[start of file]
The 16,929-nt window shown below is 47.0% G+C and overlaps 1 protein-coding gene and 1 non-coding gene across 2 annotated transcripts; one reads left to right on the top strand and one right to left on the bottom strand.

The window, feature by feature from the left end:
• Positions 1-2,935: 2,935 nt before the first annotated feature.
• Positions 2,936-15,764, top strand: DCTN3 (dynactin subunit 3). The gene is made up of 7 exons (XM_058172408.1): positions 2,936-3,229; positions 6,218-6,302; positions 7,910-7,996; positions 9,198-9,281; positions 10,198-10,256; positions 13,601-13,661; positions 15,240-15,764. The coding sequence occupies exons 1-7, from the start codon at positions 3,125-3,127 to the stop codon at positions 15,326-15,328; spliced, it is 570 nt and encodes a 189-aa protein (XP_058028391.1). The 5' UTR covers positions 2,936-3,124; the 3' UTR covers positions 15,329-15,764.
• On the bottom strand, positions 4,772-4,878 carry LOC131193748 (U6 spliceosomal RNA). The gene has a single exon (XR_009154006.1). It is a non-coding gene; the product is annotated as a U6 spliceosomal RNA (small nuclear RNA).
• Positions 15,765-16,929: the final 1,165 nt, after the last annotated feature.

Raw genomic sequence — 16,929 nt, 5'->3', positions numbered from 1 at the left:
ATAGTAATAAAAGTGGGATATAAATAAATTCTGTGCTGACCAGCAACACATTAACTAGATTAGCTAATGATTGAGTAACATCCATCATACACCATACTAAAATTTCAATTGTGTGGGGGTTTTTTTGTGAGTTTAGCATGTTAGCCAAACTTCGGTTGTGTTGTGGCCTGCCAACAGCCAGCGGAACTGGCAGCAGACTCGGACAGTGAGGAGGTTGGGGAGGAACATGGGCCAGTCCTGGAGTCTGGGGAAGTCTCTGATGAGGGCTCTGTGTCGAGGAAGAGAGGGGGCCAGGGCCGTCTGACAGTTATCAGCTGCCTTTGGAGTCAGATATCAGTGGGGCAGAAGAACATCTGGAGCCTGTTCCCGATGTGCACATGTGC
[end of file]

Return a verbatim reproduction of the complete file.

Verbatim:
The 16,929-nt window shown below is 47.0% G+C and overlaps 1 protein-coding gene and 1 non-coding gene across 2 annotated transcripts; one reads left to right on the top strand and one right to left on the bottom strand.

The window, feature by feature from the left end:
• Positions 1-2,935: 2,935 nt before the first annotated feature.
• Positions 2,936-15,764, top strand: DCTN3 (dynactin subunit 3). The gene is made up of 7 exons (XM_058172408.1): positions 2,936-3,229; positions 6,218-6,302; positions 7,910-7,996; positions 9,198-9,281; positions 10,198-10,256; positions 13,601-13,661; positions 15,240-15,764. The coding sequence occupies exons 1-7, from the start codon at positions 3,125-3,127 to the stop codon at positions 15,326-15,328; spliced, it is 570 nt and encodes a 189-aa protein (XP_058028391.1). The 5' UTR covers positions 2,936-3,124; the 3' UTR covers positions 15,329-15,764.
• On the bottom strand, positions 4,772-4,878 carry LOC131193748 (U6 spliceosomal RNA). The gene has a single exon (XR_009154006.1). It is a non-coding gene; the product is annotated as a U6 spliceosomal RNA (small nuclear RNA).
• Positions 15,765-16,929: the final 1,165 nt, after the last annotated feature.

Raw genomic sequence — 16,929 nt, 5'->3', positions numbered from 1 at the left:
ATAGTAATAAAAGTGGGATATAAATAAATTCTGTGCTGACCAGCAACACATTAACTAGATTAGCTAATGATTGAGTAACATCCATCATACACCATACTAAAATTTCAATTGTGTGGGGGTTTTTTTGTGAGTTTAGCATGTTAGCCAAACTTCGGTTGTGTTGTGGCCTGCCAACAGCCAGCGGAACTGGCAGCAGACTCGGACAGTGAGGAGGTTGGGGAGGAACATGGGCCAGTCCTGGAGTCTGGGGAAGTCTCTGATGAGGGCTCTGTGTCGAGGAAGAGAGGGGGCCAGGGCCGTCTGACAGTTATCAGCTGCCTTTGGAGTCAGATATCAGTGGGGCAGAAGAACATCTGGAGCCTGTTCCCGATGTGCACATGTGC